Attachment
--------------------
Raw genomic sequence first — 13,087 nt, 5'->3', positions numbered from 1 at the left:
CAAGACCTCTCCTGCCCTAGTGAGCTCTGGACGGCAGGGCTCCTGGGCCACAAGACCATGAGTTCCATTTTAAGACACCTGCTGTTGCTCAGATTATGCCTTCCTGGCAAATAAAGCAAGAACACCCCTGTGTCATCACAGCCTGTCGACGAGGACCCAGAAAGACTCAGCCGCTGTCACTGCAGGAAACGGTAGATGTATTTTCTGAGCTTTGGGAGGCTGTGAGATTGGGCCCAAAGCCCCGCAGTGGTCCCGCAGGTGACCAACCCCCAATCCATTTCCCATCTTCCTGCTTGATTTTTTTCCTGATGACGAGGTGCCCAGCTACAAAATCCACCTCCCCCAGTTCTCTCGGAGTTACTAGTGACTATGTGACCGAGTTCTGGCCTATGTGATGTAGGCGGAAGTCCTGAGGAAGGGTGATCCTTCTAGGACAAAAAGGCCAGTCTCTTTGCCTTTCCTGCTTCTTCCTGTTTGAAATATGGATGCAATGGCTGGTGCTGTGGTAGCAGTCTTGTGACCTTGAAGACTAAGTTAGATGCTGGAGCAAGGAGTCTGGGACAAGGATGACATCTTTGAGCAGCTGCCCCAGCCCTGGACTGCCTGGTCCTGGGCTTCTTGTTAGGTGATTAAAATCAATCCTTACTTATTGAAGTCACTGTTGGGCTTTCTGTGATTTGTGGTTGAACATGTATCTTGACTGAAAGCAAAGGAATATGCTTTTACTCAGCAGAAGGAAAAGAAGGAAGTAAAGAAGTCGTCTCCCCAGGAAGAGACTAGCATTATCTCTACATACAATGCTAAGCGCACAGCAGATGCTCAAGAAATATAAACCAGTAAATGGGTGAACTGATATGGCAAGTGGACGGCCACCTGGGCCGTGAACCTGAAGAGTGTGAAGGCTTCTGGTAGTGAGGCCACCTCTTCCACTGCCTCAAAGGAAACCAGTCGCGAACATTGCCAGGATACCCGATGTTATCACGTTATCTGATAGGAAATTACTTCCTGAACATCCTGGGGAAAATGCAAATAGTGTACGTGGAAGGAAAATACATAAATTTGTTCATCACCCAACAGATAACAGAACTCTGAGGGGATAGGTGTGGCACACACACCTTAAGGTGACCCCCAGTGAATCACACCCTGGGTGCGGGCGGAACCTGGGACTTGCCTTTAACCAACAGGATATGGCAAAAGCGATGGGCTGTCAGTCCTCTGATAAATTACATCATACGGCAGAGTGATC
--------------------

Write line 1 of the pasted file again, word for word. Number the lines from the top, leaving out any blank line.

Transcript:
Raw genomic sequence first — 13,087 nt, 5'->3', positions numbered from 1 at the left: